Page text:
Behar-Bechukotai 5780 – If I were King

By: Dr. Joel Roffman

The early days of my house officer years were a revelation to me. I had rarely been that tired for a whole string of days. And it dawned on me – this was simply how it was going to be for a very long time. It would become my new reality.

Our kehillah’s Board of Directors has and will continue to grapple with the question of when our sanctuary will reopen. But in a loose similarity to those early days of mine at Hartford Hospital, it occurs to me that we may be in this situation with respect to the coronavirus for a very long time.

I have such ambivalence when I think about the proper course for the state and the country. What would I do if I were king? I deliberate. I have tried to consider Jewish laws in an attempt to help me decide what I would do if I were in charge. Forget the illogical and indeed bizarre lurching from one position to another we hear from the federal government. Let’s focus instead on the governors, upon whose shoulders the real decision rests as to how to navigate seemingly conflicting priorities. Governor Abbott of Texas has tried, admirably, I believe, to “thread the needle” in this regard.

First: protecting our health and the health of those with whom we come into contact is of primary importance. People should be restricted in their movements – locked down, as it were, because in Judaism, life is our paramount concern, and we must not put ourselves in a position where we might become ill. And with this particular virus, we can make others sick for days before we ourselves are symptomatic, so we must observe semi-quarantine lest we make someone else sick, endangering their life. The Torah tells us that whenever there are choices to be made, choose life.

Hillel’s commentary to not do unto others that which is hateful to you is perhaps a better summary of the Torah than any other. So if we might infect someone else, the burden is on us to do what we can to help keep others safe. And of course, that begins with keeping ourselves safe. It is therefore logical to keep the movement of people restricted and keep retail establishments closed. Protecting health and life are goal #1.

BUT!  Second: Seeing tens of millions of people thrust out of work reminds us that in the Talmud, the argument is made that mental health is seen as just as important as physical health. So keeping businesses closed is hardly desirable. More than any other image from this whole national ordeal, seeing lines of people waiting for food pains me more than any other. People who have worked hard. Cared for their families. And now they can’t even afford meals! By restricting people’s movements and keeping retail establishments closed, we are causing untold psychological harm.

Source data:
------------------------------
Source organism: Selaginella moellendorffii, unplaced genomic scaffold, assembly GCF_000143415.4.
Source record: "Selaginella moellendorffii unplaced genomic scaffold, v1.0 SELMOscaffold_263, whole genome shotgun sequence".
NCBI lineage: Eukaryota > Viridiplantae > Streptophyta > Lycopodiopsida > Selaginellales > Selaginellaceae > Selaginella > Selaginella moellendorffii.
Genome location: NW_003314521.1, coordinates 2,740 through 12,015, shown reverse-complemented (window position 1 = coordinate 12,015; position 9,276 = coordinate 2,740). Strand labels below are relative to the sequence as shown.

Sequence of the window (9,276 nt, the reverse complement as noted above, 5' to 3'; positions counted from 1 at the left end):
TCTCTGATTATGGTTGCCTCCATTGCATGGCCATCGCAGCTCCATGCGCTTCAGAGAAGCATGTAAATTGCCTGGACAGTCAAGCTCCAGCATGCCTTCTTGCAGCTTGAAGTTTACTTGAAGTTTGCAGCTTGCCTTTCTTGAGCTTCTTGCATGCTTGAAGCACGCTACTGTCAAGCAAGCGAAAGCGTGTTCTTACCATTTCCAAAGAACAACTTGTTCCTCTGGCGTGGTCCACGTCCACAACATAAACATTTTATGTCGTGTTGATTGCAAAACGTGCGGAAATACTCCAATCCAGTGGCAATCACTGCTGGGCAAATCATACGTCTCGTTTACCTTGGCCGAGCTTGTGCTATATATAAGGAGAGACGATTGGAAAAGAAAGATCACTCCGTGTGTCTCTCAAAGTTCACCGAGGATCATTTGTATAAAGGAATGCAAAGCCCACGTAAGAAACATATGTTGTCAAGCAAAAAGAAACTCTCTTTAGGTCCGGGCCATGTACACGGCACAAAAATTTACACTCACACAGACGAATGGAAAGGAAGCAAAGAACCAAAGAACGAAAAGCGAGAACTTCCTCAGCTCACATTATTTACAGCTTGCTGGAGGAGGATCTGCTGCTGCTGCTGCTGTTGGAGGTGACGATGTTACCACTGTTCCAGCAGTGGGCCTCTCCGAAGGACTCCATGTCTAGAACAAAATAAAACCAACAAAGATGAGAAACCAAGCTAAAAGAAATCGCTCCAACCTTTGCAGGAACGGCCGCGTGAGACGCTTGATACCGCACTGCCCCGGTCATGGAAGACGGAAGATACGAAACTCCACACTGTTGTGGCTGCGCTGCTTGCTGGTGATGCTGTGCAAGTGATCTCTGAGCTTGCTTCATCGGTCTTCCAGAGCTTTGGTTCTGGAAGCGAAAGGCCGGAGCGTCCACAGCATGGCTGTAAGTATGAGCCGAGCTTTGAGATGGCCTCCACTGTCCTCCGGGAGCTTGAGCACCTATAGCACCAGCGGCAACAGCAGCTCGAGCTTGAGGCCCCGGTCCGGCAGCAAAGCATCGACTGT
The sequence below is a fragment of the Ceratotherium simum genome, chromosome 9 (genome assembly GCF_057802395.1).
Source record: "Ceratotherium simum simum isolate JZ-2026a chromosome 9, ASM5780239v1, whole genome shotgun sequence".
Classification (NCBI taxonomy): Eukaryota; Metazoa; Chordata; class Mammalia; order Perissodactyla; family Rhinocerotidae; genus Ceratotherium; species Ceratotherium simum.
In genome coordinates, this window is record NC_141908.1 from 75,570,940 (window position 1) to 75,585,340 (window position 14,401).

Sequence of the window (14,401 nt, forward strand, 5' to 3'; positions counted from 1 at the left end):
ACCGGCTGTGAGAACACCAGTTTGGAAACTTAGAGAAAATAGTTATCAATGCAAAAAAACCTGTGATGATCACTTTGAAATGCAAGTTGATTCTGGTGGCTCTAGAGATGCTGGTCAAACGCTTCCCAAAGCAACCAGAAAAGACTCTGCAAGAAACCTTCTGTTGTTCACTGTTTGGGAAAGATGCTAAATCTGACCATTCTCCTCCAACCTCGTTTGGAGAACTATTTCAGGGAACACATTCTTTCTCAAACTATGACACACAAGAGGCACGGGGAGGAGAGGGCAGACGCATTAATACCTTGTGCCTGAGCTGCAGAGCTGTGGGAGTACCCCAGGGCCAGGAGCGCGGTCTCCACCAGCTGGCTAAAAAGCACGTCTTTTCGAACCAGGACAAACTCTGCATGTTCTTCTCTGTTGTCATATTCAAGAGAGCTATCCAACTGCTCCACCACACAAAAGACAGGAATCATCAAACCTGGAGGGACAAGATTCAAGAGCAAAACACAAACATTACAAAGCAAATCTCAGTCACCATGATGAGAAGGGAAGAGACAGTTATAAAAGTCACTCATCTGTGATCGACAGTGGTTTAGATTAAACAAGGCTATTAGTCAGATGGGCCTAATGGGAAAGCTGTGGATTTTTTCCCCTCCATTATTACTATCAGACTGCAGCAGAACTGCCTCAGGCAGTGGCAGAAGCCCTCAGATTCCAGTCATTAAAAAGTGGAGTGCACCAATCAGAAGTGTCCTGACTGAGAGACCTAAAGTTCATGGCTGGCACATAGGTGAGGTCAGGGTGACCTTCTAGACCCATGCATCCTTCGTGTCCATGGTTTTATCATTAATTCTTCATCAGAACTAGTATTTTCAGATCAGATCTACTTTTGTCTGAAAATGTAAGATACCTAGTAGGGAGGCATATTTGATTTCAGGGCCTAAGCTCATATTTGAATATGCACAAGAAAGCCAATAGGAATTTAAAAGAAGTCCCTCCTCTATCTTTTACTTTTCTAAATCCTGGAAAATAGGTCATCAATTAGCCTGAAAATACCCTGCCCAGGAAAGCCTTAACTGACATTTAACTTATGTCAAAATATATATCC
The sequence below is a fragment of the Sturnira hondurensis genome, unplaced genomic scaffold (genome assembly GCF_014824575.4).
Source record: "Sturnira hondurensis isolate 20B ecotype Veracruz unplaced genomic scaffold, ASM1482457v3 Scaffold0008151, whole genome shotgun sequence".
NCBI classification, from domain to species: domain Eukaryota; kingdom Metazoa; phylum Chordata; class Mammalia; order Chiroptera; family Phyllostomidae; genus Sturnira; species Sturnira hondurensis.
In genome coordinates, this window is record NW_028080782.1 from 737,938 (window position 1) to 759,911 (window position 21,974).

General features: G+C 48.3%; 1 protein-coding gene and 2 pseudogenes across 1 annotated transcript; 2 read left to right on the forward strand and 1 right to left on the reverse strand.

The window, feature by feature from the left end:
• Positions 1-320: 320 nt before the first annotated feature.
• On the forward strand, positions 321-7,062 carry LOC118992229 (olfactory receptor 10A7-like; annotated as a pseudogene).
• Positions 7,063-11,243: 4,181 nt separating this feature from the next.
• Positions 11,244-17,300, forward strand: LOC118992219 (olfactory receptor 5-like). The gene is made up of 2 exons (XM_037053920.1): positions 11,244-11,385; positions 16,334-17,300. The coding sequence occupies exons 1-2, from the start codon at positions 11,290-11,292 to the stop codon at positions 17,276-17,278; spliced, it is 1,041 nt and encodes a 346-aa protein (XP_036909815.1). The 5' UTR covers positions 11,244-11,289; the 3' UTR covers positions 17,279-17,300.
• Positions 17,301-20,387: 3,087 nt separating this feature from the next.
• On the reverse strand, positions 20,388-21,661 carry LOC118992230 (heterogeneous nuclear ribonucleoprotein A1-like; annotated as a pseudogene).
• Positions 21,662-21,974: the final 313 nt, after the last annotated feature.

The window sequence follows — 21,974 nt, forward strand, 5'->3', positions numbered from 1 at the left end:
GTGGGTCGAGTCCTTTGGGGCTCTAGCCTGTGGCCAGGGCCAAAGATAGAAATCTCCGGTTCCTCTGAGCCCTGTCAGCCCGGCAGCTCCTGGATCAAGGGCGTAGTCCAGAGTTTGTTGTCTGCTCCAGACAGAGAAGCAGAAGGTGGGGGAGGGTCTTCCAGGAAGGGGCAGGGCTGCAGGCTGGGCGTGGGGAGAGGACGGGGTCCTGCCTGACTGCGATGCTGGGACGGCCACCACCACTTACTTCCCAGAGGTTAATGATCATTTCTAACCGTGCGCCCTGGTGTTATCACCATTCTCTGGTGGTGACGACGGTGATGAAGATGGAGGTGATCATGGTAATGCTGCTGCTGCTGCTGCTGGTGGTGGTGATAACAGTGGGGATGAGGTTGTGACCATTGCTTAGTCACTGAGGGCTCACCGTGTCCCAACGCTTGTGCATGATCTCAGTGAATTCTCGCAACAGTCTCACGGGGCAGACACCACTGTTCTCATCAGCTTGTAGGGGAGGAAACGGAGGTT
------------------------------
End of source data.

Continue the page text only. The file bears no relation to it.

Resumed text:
Many of those people become frustrated and engage in protests, mixing with others and exposing them to this awful bug. The protests and flouting of the lockdown mandate brings to mind the teaching that dina d’malkutah dina – the law of the land is the law. This is a Jewish teaching that goes back to the Middle Ages. So for Jews, these protestors are ultimately compelled to observe the law, even if the psychological cost is great.

Of course, we all are aware that saving a life overrides all. Protecting ourselves and others overrides Jewish and certainly civil  law. With few exceptions, there is no Jewish law that cannot be ignored when it comes to preserving our own health and that of others. Yet as I mentioned, psychological health must be accounted for as well.

So I try to reconcile all of this. Protecting our physical health . . .protecting the health of others . . . yet preserving psychological health . . . OY! What ’s a king to do?

At the end of chapter 26 in this week’s parasha – after a listing of the rewards and punishments that come about depending on whether or not one follows Gd’s commandments – Gd tells the Jewish people that no matter what happens to them, no matter how much they might suffer, Gd will not forget them and will keep Gd’s covenant with them.

This, then, has become an enduring source of hope for the Jewish people and potentially for each Jew individually. No fate is so bleak as to eliminate all hope. No defeat is final. No tragedy need be the final or even the defining chapter of our lives. This is the concluding and very powerful message of today’s parasha.

Does Gd really act in the world? Will our prayers change the course of the corona virus? To be honest, I don’t know. Can any of us really know for sure? So I debate in my own internal deliberations what society should do in the macro sense. But for me in a personal sense, it’s easy. I try to do what Jews are called upon to do. I do my best to stay our of harm’s way and preserve my health, support my family as best I can, and do my best as a physician and as a friend, while trying to help others in society by donating to food banks and other worthwhile charities.

That chronic fatigue of my house officer days lasted a very long time. But I seem to have gotten through it just